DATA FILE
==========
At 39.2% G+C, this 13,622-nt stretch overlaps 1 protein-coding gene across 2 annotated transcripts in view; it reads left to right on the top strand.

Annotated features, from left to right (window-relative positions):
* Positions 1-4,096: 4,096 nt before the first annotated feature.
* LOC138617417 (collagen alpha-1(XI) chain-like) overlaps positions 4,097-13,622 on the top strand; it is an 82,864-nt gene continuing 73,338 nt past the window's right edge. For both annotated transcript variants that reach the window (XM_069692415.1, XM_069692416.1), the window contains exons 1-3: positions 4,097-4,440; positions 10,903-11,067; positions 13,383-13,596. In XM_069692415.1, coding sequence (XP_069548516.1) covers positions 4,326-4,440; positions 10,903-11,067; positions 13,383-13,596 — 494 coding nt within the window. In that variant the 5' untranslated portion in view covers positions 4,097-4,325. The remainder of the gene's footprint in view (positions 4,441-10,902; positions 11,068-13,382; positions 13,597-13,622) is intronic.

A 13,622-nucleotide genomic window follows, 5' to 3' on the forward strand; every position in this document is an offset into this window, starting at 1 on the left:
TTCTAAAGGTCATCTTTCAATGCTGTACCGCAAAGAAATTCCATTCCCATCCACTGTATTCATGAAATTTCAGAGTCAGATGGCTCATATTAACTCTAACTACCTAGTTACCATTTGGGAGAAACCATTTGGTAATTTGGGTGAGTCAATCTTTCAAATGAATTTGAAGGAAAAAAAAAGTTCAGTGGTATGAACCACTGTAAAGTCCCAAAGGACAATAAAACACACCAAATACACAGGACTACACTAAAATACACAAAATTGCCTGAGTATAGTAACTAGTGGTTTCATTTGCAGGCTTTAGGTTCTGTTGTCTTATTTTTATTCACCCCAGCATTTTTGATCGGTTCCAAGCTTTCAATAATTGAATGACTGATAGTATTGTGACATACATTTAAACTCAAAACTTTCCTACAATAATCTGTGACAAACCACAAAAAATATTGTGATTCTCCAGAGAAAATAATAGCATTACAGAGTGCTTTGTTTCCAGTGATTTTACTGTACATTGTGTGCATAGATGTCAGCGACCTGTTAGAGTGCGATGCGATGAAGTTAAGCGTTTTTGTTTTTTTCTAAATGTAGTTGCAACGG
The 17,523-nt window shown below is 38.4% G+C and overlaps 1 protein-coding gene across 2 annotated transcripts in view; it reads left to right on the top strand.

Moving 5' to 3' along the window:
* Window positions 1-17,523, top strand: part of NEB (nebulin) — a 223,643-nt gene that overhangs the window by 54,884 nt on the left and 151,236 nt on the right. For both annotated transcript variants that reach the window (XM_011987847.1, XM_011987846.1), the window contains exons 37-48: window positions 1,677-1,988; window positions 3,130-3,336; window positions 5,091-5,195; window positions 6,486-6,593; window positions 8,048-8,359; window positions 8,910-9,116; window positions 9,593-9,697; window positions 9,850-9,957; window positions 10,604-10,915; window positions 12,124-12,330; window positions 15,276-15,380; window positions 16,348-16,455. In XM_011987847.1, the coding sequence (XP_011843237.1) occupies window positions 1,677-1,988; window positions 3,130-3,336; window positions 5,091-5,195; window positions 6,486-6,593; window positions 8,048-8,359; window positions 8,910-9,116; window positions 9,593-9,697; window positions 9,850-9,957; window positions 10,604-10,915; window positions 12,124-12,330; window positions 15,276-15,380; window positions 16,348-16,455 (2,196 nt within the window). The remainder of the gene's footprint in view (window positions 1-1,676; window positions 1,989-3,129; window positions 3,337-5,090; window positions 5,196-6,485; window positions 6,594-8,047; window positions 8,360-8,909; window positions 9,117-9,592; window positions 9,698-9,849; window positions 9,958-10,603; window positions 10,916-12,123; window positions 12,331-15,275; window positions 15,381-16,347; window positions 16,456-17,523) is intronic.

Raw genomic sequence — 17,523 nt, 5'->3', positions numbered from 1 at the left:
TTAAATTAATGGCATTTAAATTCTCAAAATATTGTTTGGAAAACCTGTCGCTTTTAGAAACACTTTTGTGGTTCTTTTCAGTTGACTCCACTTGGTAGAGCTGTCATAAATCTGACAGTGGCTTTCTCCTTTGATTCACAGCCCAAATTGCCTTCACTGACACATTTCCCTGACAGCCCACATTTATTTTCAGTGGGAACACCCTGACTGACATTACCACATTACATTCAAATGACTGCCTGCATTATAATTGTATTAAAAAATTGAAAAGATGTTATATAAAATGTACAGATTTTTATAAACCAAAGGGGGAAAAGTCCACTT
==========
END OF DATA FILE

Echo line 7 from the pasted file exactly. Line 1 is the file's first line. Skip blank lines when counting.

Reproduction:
The 17,523-nt window shown below is 38.4% G+C and overlaps 1 protein-coding gene across 2 annotated transcripts in view; it reads left to right on the top strand.